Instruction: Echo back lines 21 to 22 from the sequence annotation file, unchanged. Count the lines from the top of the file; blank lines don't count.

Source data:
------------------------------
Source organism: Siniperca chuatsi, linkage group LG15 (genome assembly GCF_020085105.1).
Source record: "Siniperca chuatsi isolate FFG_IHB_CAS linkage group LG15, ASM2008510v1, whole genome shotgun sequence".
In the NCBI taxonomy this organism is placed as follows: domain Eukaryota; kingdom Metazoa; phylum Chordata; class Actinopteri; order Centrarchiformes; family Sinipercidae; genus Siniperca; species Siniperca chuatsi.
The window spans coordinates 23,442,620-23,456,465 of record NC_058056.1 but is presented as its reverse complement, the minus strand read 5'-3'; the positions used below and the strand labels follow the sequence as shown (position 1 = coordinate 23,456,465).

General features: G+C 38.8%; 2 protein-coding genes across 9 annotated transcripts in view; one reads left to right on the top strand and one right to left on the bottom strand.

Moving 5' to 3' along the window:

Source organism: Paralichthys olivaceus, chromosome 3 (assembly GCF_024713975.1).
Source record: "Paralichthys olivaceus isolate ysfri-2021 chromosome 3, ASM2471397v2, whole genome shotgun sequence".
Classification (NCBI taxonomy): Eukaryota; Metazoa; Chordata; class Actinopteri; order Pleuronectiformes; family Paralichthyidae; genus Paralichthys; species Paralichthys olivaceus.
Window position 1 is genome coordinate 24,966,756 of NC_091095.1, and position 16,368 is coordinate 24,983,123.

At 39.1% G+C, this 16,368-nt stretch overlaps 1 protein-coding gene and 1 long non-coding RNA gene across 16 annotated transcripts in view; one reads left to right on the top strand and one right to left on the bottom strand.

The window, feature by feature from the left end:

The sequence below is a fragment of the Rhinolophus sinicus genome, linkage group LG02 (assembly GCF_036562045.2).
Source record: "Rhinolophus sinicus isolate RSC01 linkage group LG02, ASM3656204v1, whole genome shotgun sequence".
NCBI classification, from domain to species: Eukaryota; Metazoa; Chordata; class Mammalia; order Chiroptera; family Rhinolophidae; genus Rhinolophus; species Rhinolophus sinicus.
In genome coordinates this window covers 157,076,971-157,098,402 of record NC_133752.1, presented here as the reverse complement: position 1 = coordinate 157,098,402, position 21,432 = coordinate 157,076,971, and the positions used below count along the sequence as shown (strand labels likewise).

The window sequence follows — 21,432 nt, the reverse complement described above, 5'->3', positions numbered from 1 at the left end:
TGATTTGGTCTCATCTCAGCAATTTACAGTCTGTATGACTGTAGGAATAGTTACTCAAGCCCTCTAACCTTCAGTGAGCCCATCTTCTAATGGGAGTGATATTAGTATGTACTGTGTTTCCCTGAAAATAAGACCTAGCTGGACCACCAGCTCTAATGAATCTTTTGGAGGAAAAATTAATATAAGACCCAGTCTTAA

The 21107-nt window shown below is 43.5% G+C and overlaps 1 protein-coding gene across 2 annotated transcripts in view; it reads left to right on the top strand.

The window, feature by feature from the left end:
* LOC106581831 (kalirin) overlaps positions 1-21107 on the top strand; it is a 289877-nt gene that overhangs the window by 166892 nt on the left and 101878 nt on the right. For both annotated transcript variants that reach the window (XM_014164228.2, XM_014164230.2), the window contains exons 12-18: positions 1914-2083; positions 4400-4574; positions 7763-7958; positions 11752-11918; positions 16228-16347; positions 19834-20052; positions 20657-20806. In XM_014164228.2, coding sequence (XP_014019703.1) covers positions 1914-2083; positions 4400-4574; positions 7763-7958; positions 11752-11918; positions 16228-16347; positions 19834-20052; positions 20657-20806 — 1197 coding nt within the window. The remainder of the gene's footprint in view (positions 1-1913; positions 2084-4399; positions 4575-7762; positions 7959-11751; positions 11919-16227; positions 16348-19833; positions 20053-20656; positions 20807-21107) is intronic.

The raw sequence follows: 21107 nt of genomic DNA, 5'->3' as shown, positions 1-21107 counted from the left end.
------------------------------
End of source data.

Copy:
* LOC106581831 (kalirin) overlaps positions 1-21107 on the top strand; it is a 289877-nt gene that overhangs the window by 166892 nt on the left and 101878 nt on the right. For both annotated transcript variants that reach the window (XM_014164228.2, XM_014164230.2), the window contains exons 12-18: positions 1914-2083; positions 4400-4574; positions 7763-7958; positions 11752-11918; positions 16228-16347; positions 19834-20052; positions 20657-20806. In XM_014164228.2, coding sequence (XP_014019703.1) covers positions 1914-2083; positions 4400-4574; positions 7763-7958; positions 11752-11918; positions 16228-16347; positions 19834-20052; positions 20657-20806 — 1197 coding nt within the window. The remainder of the gene's footprint in view (positions 1-1913; positions 2084-4399; positions 4575-7762; positions 7959-11751; positions 11919-16227; positions 16348-19833; positions 20053-20656; positions 20807-21107) is intronic.

The raw sequence follows: 21107 nt of genomic DNA, 5'->3' as shown, positions 1-21107 counted from the left end.